In March, when her physical classroom vanished, NBCT Kathie Palmieri knew she had to embrace her career-long passion for professional growth. Here’s how she tapped into best practice research and her own skill set to design online learning that kept kids and parents engaged.
Tagged: Carol Dweck
Librarian and NBCT Amy Klein teaches in a growth mindset school and finds Creating a Growth Mindset School by Mary Cay Ricci a perfect book for administrators who want to better understand how growth mindset works, how to establish such a school, and how to sustain it.
Jon Sapier’s High Expectations Teaching provides an overview of best practices for encouraging a growth mindset and includes scripts, links to videos, and checklists that teachers can use immediately. Educator Amy Williams finds the short book a good introduction.
By adopting Jonathan Eckert’s Novice Advantage, teachers can harness the enthusiasm of the “new” teacher and capitalize on the wisdom they have to improve their practice, says educator/reviewer Amber Chandler. Eckert’s innovative book offers many real-world examples.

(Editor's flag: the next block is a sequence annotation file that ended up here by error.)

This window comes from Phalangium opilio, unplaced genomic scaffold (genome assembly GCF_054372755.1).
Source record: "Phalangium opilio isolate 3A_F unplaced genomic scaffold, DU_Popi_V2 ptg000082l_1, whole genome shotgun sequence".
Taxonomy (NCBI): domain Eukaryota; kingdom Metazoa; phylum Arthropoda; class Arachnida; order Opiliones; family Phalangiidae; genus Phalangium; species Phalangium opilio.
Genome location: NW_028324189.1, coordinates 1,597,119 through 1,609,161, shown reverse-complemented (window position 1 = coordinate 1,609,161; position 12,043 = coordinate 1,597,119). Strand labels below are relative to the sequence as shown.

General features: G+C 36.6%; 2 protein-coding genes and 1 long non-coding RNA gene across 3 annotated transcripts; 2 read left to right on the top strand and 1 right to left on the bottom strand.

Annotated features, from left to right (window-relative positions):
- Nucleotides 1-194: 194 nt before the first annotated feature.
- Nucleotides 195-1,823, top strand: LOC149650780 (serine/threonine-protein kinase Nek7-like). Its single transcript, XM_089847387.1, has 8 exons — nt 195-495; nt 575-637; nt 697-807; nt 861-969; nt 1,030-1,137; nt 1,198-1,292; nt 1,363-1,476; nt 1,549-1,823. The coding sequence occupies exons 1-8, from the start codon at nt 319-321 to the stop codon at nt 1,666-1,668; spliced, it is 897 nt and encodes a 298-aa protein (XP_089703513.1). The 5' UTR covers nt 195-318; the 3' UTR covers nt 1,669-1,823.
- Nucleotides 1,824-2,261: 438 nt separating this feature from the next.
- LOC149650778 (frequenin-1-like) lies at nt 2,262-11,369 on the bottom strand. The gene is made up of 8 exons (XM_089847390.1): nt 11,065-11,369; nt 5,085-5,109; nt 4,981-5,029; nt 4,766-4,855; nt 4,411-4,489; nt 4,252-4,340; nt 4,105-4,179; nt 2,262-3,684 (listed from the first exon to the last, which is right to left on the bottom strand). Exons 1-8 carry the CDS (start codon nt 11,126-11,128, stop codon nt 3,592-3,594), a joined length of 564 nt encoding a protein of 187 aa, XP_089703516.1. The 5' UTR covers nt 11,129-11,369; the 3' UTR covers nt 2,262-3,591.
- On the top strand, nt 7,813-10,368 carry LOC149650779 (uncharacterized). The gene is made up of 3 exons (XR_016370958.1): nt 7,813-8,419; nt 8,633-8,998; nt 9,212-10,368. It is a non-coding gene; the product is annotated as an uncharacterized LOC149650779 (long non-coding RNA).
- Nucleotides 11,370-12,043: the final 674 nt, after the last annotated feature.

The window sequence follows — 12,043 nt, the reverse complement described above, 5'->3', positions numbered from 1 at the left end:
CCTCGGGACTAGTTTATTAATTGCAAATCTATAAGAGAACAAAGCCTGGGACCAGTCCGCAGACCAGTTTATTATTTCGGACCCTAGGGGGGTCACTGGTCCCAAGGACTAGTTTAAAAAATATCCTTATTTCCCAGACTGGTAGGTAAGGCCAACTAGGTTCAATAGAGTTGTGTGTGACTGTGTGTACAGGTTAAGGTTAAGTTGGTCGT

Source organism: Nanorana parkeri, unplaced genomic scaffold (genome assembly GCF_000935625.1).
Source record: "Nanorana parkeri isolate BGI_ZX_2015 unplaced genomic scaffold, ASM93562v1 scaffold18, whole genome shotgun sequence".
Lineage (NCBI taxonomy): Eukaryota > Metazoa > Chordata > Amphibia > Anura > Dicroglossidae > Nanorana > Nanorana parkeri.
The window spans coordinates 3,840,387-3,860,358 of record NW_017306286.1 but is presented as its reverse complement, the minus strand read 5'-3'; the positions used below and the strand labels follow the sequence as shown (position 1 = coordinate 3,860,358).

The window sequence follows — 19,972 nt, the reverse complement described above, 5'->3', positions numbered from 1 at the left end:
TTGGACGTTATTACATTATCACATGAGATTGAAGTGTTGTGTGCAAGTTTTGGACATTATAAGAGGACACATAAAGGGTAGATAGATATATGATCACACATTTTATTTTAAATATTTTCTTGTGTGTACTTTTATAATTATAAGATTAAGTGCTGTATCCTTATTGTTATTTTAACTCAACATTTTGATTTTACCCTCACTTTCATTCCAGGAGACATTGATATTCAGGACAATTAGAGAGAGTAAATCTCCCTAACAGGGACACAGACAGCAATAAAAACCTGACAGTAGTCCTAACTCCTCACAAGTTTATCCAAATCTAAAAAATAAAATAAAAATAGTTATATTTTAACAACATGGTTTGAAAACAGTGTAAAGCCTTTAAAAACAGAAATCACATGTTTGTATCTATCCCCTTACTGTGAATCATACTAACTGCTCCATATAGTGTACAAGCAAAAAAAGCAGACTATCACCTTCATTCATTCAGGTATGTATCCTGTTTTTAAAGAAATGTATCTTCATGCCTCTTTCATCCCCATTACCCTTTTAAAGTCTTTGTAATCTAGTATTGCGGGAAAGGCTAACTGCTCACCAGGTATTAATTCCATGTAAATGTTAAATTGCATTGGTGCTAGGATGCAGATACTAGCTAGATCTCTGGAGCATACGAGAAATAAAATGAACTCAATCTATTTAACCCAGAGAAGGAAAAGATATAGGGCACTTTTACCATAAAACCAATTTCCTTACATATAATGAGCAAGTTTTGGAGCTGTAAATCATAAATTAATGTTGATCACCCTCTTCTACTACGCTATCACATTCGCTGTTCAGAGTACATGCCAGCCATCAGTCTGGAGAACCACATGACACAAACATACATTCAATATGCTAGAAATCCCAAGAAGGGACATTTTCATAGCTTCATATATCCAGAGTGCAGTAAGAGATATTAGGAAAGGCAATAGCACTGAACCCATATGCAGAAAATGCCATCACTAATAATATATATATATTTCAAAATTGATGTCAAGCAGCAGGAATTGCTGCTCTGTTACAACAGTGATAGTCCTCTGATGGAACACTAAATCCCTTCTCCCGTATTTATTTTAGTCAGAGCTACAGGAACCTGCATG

Rose-colored glasses are a key accessory for instructional coaches, writes Rita Platt in her first article for MiddleWeb. Platt shares five promises that she makes to herself and her collaborating teachers to keep things positive, appreciative and ever-improving.
While Mindsets for Parents seems geared towards parents, anyone who works with or interacts regularly with children will find this book helpful, says math coach Lori Hochstetler. Opportunities for reflection plus concrete examples fill the book.
Using Mindset, Rigor, and Grit as examples, veteran teacher Cheryl Mizerny weighs the potential value of trendy pedagogical ideas while pointing out how easily they can be misinterpreted or poorly implemented by educators, to the detriment of students.
This summer Elizabeth Stein provided PD support to colleagues during a successful “camp” that helped struggling students develop a growth mindset & more academic confidence. Reflecting back, she draws 3 connections between mindfulness & co-teaching.
Students in Jody Passanisi’s inquiry-driven Civil War technology unit see the value of grit firsthand as they attempt to build a simple telegraph. After some setbacks, the messages travel the wires, and the kids get a taste of self-efficacy. The teacher’s challenge: Letting them struggle.
Special educator Elizabeth L. Stein believes that the growth mindset research of Carol Dweck can lead to greater collaboration among special and general co-teachers and enable all students in inclusion classrooms to achieve Common Core standards.